The oldest members of Generation Z are only approaching their twenties, but hoteliers are anticipating this emerging cohort will change the industry within the next several years.
GLOBAL REPORT—Spending power, fear of missing out, social media and multiculturalism are a few facets of the future influence Generation Z will have on the hotel industry.
Fredrik Korallus, CEO at Generator Hostels, said Generator is already serving members of Gen Z—the age group comprised of people born in 1998 and later—on a daily basis as well as millennials.
“We’ve found Gen Z to be very informed and culturally aware,” Korallus said via email. “They care about their world a great deal, want to live in the present and want to find their own way forward.”
There’s still a lot to learn about Gen Z, but here’s what hoteliers know about this generation and how sources said they expect the age group will influence the hotel industry.
They value experiences over material goods
Members of Gen Z will soon surpass baby boomers in overall volume and are expected to be financially responsible once they are old enough to enter the consumer market.
Korallus said Generator Hostels has found that members of Gen Z are willing to spend, but are less likely to spend money on material items. He said his company markets to Gen Z travelers by promoting a property’s communal space and partnerships with local artists and community events.
“We have found that Gen Z values experiences over material goods and prioritizes travel, food, music and social experiences above many material things,” he said. “By 2020, Gen Z will have more than £44 billion ($63.9 billion) in spending power.”
Mitch Patel, president and CEO of Vision Hospitality, said Gen Z members have FOMO—an acronym that stands for “fear of missing out,”—which could influence hotels to create greater experiences at properties.
“Experiences are the new commodity to them more than ever,” Patel said. “It’s not cars, homes and other material things … experiences and sharing those experiences are so important to millennials and are becoming even more important to Gen Z.”
Patel said designing smaller rooms and adding more communal space is going to become more important in hotels going forward.
This age group is “very communal,” he said. “I don’t think they want to be by themselves in a room. I don’t think that trend is coming back anytime soon.”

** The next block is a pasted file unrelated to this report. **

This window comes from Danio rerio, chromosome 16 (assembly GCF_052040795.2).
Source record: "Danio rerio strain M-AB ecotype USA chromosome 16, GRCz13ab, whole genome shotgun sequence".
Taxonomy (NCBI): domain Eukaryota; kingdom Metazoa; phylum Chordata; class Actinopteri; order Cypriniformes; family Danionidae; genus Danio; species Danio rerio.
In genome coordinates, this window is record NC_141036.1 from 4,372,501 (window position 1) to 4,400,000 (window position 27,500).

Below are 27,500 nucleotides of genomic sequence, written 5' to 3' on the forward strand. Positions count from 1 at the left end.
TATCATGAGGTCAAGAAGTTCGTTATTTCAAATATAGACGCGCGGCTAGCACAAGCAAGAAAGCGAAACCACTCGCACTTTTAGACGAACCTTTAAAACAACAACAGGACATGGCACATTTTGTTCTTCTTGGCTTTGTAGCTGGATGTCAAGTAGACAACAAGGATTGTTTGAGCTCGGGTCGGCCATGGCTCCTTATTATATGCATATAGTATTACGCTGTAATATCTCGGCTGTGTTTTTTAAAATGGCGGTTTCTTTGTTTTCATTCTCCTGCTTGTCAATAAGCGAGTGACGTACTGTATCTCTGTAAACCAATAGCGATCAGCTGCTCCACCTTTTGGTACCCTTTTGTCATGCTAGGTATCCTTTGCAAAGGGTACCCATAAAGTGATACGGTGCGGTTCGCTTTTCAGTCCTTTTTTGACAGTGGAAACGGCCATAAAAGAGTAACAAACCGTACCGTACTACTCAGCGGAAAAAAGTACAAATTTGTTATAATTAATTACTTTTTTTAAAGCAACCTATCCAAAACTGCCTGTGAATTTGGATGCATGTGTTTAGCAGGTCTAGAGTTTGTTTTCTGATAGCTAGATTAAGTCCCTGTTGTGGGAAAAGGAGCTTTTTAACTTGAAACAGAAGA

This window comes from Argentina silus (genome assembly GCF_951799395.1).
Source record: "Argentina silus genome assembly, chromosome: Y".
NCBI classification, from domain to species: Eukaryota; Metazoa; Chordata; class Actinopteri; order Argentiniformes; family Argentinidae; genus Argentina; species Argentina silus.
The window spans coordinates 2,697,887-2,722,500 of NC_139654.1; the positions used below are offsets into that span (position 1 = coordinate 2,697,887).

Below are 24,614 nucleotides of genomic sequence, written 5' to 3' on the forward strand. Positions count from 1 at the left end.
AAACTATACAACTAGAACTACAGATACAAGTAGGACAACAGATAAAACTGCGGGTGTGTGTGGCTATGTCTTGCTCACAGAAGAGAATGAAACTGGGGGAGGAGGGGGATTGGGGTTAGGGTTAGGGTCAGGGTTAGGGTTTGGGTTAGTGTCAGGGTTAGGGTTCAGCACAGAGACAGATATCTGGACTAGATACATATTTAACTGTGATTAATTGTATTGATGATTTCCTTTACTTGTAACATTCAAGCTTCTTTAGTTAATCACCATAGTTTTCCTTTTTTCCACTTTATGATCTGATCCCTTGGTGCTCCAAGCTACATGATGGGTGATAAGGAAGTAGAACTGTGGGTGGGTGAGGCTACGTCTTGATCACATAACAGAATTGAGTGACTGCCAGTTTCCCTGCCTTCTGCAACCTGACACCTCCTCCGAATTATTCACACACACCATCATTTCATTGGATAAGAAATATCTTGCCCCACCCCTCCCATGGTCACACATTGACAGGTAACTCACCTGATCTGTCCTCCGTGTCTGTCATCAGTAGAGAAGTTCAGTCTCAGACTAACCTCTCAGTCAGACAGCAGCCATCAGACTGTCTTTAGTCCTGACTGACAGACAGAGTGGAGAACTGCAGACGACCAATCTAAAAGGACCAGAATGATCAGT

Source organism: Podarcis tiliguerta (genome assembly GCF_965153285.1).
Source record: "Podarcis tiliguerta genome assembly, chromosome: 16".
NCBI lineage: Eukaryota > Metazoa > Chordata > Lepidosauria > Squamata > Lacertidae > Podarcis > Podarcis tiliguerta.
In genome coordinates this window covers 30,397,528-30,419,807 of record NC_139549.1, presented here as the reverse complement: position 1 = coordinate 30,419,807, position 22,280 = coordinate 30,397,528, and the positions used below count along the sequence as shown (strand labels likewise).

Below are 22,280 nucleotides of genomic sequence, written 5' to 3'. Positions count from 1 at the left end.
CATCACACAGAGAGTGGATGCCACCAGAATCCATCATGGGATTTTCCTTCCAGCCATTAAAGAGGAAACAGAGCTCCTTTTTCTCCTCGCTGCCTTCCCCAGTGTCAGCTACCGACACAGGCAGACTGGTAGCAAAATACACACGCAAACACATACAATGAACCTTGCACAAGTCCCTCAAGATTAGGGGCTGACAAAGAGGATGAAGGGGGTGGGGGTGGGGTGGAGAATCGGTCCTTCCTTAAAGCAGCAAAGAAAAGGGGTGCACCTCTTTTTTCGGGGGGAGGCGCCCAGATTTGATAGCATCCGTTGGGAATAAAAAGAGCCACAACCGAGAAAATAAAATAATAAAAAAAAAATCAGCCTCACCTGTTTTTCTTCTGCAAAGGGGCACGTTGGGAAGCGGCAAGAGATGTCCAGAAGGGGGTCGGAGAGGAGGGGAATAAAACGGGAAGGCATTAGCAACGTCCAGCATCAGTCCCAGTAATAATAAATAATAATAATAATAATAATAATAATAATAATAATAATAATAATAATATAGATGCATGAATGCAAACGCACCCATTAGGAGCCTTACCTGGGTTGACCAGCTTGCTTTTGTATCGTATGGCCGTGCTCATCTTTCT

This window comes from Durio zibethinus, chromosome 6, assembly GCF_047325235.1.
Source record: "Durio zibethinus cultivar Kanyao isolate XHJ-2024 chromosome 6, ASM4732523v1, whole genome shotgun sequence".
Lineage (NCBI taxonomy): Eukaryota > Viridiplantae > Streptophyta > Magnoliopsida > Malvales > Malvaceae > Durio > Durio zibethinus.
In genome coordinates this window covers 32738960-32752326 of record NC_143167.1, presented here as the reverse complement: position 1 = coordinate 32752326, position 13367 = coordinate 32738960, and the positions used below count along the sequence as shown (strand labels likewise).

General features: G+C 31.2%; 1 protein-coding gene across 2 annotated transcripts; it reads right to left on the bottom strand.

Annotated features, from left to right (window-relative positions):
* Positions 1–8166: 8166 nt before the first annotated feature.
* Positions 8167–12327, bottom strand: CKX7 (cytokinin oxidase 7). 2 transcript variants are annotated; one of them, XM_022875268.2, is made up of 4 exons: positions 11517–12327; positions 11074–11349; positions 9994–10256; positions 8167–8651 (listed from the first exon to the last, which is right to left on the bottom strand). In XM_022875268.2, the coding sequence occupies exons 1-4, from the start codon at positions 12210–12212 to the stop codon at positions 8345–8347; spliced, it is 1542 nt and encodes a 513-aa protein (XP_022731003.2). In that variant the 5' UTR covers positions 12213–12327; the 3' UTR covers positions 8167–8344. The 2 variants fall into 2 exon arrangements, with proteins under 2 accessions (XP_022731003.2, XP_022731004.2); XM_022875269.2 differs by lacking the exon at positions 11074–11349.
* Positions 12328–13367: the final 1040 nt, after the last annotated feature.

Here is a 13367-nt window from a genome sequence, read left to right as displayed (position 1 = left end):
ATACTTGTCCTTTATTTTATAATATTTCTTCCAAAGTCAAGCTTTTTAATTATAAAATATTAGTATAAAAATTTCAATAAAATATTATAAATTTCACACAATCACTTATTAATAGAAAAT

Mark Weinstein, SVP and global head of loyalty and partnerships at Hilton Worldwide Holdings, said that the company’s new brand, Tru by Hilton, is ideal for travelers with a young mindset, which includes Gen Z.
“Knowing the audience for this brand is value-conscious, rooms are affordably priced, but do not skimp on the basics,” Weinstein said via email, adding that the brand is “designed around the desire for human connection, personalization and environments that foster experiences.”
Technology and social media are necessities
Members of Gen Z grew up with technology and the internet, which means they expect that seamless connection during a hotel stay.
“They think of being constantly connected, so having any (trouble) with Wi-Fi or difficulty in being connected is very uncommon for them,” Patel said. “And having multiple devices and multitasking on those devices is very common for them. There’s only so much bandwidth that’s out there, and the need is going to multiply exponentially at hotels because they’re not just bringing in one or two devices, they’re bringing in multiple devices.
“That puts more pressure on our industry to meet those demands.”
Korallus said Generator catches the attention of the generation that craves experiences and the need to be in the know by connecting with Gen Z through various social media channels and hashtags.
“These seekers are much more likely to seek opinions via social media when researching potential vacation destinations, so we appeal to them by including Generator hashtags and our social channels on all collateral found throughout the hostels,” he said. “We know that content is king and context is queen, and video is where the two meet. We are producing videos that are tailored to each social outlet. Our YouTube videos are of high quality with engaging inspirational imagery, our Snapchat videos are off the cuff and shot from the hip and our events are often covered through Periscope for a live, in-the-moment feeling.”
Patel and Korallus said members of Gen Z use Snapchat rather than Facebook. Korallus said Facebook is “archaic” to Gen Z.
Weinstein said Hilton is appealing to Gen Z’s tech needs through the Hilton mobile app that allows guests to book a room, check in and access their room key from their smartphone.
Gen Z is more multicultural
Members of Gen Z are also are characterized as more culturally aware. Patel said that Gen Z is “more diverse than ever” and its awareness and exposure to multiculturalism could influence the way hotels think about food and beverage.
“How we approach that in our industry, it could affect F&B,” Patel said. “I would expect to have a lot more diversity in your F&B selection more than ever (before).”
Gen Z as employees
Patel said he looks to his three children, who are members of Gen Z, when it comes to thinking about what this generation wants. A lot of what Gen Z members want will affect how the industry serves this generation from a travel standpoint, but hoteliers should also be thinking about how to train members of Gen Z who are employees or will one day be employees in the industry.
“They are very visual,” he said. “I think that we all kind of know that having a lot of text and literature, you’ve got employees now that are millennials, soon to be Gen Z in their company … giving them a manual with a bunch of text is not how they learn as much as videos and using other visuals to learn.”